Party Beagles Dance Like No One’s Looking

It wasn’t long after starting a rescue that we realized that there were certain categories of dogs that would be challenges to place: pit bulls (because of the humans, not because of the dogs), traumatized dogs, dogs with health problems, and old dogs. But after we thought we had the categories figured out, new ones emerged. The insanely loud dogs. The escape artists. And finally, a dog so specific that we had to make up a category for them: the party beagle. Read More Party Beagles Dance Like No One’s Looking

Why People Hate Animal Rescue

I wouldn’t be honest if I didn’t admit straight away that animal rescue has some serious image problems, and that these problems are merited. Not all animal rescues are bad news, of course, but enough of them are that chances are good that you know someone who has had a terrible experience. Read More Why People Hate Animal Rescue

Large Dogs: Some Inconvenient Truths

I’m definitely not one to discourage large dog ownership; I love large breed dogs. My smallest dog is 65 lbs and I tend to think of him as tiny. That said, there are some inconvenient facts about large dogs that their admirers tend to gloss over, and these can sometimes result in the wrong people adopting them. Read More Large Dogs: Some Inconvenient Truths

Cherry is as Cherry Does

In rescue, I used to really dread getting certain breeds of dogs because I knew they would be difficult to place. But the dogs that really ground my coffee were the purebred toy dogs. We didn’t get them very often, but when we did, we’d invariably get applications from people who shouldn’t have been allowed to have a houseplant, let alone an animal. Read More Cherry is as Cherry Does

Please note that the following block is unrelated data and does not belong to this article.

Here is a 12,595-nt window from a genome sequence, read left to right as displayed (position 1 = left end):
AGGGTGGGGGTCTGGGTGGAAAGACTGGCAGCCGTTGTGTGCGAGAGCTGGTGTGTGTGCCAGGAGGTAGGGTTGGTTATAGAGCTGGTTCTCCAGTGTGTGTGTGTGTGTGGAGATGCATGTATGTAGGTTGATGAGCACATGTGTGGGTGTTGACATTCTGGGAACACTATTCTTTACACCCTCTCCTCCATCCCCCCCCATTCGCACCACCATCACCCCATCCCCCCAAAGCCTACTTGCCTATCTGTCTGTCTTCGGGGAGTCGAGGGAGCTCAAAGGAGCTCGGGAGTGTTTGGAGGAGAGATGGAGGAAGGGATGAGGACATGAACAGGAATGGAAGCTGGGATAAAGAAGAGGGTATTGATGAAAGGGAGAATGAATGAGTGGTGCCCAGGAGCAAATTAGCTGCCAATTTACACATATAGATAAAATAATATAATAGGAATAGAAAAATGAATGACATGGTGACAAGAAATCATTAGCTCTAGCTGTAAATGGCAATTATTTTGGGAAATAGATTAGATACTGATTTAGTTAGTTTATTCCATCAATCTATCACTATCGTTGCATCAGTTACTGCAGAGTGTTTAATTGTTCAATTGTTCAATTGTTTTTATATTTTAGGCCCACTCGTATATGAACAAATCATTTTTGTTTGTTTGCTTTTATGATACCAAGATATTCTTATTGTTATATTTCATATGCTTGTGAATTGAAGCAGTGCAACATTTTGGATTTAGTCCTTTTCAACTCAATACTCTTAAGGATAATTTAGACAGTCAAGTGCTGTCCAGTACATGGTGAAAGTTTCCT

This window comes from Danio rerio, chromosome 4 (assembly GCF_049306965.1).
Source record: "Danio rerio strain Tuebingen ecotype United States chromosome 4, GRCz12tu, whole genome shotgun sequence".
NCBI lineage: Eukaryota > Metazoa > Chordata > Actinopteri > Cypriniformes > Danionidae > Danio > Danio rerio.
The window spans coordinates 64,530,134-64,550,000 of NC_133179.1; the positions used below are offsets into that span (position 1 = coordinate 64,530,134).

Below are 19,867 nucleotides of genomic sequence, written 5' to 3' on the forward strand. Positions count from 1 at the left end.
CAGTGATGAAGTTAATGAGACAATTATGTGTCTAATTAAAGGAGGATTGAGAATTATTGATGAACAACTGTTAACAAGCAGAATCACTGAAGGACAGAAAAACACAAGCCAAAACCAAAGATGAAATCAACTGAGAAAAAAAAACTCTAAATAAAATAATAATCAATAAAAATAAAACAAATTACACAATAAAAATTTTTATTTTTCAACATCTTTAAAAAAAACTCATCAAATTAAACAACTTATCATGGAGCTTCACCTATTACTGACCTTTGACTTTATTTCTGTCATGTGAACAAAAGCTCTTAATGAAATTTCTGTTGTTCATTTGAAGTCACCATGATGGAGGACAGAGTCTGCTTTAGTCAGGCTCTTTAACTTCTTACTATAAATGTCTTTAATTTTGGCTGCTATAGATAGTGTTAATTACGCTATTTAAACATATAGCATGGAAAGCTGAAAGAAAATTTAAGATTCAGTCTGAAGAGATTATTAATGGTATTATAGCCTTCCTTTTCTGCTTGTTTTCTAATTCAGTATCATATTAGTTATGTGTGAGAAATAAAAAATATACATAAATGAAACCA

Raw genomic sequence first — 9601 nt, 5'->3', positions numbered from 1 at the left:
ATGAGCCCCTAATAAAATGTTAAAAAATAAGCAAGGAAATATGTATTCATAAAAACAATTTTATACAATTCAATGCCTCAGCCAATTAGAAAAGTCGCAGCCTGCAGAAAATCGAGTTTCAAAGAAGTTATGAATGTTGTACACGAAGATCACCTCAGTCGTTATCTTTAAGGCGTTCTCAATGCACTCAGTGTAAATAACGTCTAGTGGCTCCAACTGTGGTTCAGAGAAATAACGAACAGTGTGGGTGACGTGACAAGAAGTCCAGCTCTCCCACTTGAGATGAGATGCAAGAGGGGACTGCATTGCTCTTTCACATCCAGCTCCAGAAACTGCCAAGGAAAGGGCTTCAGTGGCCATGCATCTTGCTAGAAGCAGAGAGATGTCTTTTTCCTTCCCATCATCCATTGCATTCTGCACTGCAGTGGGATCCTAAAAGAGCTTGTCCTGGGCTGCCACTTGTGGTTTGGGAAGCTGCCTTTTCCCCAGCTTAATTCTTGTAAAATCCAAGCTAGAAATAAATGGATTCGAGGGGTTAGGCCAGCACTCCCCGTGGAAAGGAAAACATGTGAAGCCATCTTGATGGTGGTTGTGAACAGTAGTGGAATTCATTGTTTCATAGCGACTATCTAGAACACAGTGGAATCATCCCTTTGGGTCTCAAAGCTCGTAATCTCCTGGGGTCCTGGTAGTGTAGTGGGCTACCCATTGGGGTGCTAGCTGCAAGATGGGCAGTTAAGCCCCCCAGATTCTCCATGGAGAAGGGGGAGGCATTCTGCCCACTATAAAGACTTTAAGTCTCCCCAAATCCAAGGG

Here’s to the All-Time Greats

Victoria and I had been working with a rural shelter that had contacted us about a hound who was running out of time. He was a young adult, medium-sized, and had a good personality. We had space, and we liked the way this woman stated her case.

We arranged a transport to get Joey to Victoria’s house, and then into his foster home. As always, I was excited to hear about the new arrival, so I called Victoria soon after Joey arrived. She told me, reluctantly, that Joey wasn’t quite as advertised. He was upwards of 70 pounds and 7 years old if he was a day. Worst of all, he had a leg that had been broken and wasn’t ever set, so it was shorter than the other three. That wasn’t a cosmetic defect. It meant that Joey was set up to have bad joint pains and arthritis, and he was probably already living in some discomfort. In other words, this shelter had completely screwed us over. We thought we were getting a dog we could place in a month or two, but now we had one who might take twice or three times that. Read More Here’s to the All-Time Greats